U.S. Representative Judy Biggert (R-IL-13) today spoke out against an amendment(#24) filed in the House of Representatives that would shut down Chicago's major water routes, cutting off the Great Lakes from billions of dollars in maritime commerce from the Mississippi River. The amendment, filed by Rep. Dave Camp (R-MI- 4), would prohibit the use of federal funds contained in a fiscal year 2011 appropriations bill currently under consideration from being used by the Army Corps of Engineers to open Chicago's locks, except in flooding emergencies. Targeted at the Thomas J. 0 Brien Lock and Dam and the Chicago River Controlling Works, the amendment is designed to create a barrier against the Asian carp, but according to scientific experts, closing the locks would do little to stop the fish from migrating towards the Lake and would deal a devastating blow to the Chicago area's economy. Biggert issued the following statement:
"The Supreme Court has twice rejected efforts by Michigan officials to irresponsibly shut down Chicago's waterways. This amendment is just another legislative end-run around an argument they already lost. As a result of lock closure, local businesses would fail, jobs would be lost, and maritime industries -- from tours to tow boats -- would be decimated. Even more widespread would be the economic damage from the loss of over $29 billion in barge traffic that provides the Midwest with coal, asphalt, gravel, grain, road salt and so many other vital commodities. Those costs would immediately be passed on to consumers, businesses, and cash-strapped municipalities. Short-sighted and ineffective measures like these are no substitute for the scientific solutions that are needed to protect our lake and Illinois jobs.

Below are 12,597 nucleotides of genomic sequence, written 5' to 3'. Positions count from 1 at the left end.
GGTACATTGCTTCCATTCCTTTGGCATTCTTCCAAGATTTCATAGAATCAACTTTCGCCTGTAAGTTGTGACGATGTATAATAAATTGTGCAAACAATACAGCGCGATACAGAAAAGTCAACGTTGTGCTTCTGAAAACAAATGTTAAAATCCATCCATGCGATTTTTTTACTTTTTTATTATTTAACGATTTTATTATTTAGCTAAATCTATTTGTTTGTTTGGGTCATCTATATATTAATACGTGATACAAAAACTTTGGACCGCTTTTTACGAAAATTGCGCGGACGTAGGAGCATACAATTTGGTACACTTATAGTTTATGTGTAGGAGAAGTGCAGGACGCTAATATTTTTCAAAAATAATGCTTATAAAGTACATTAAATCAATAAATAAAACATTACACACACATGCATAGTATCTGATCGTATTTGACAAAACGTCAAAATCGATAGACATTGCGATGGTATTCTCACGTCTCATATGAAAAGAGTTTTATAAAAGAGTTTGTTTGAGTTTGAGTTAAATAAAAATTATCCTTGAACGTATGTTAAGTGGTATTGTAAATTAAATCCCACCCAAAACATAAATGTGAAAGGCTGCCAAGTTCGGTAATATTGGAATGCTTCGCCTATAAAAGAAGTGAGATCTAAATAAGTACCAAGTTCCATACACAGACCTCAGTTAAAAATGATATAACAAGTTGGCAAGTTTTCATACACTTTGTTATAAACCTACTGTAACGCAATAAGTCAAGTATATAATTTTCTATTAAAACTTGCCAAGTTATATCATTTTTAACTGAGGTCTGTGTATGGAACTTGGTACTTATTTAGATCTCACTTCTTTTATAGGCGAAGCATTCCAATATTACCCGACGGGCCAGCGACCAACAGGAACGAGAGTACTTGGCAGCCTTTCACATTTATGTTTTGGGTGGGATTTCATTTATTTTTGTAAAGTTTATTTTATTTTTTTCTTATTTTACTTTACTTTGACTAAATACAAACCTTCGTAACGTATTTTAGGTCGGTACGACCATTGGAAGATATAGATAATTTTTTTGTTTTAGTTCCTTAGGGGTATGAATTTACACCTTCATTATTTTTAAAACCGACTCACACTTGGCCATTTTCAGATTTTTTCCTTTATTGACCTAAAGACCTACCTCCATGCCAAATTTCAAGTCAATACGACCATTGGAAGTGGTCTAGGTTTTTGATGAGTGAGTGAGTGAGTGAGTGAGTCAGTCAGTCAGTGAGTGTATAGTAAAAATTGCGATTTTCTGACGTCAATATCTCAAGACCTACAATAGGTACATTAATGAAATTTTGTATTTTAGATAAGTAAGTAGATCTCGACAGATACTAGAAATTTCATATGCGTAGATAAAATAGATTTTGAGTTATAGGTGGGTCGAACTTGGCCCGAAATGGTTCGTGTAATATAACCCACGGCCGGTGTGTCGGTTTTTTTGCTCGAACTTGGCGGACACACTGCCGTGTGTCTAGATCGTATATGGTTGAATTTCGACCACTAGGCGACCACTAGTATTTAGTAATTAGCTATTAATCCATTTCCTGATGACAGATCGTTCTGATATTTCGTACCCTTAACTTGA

"Worse, closing down these navigational waterways holds no promise of stopping the carp. Studies have shown that the locks are too leaky to be a reliable barrier. And while some legislative proposals allow the locks to be open in instances of flooding, evidence suggests that Asian Carp would bypass the barriers in the event of flooding -- whether the locks were open or not. Flooding is exactly how the carp first escaped from southern fish ponds and into our rivers in the 1970's.
"I and my colleagues in the Illinois delegation have been leading the charge to safeguard against these invasive species from day one, but all Great Lakes states share a stake in this issue. They should be working with us, not against us. The amendment is expected to reach the floor for debate sometime before the House adjourns on Thursday. I will be working hard throughout this process to educate my colleagues and House leaders about this issue, and my hope is that this amendment will quickly be withdrawn or rejected."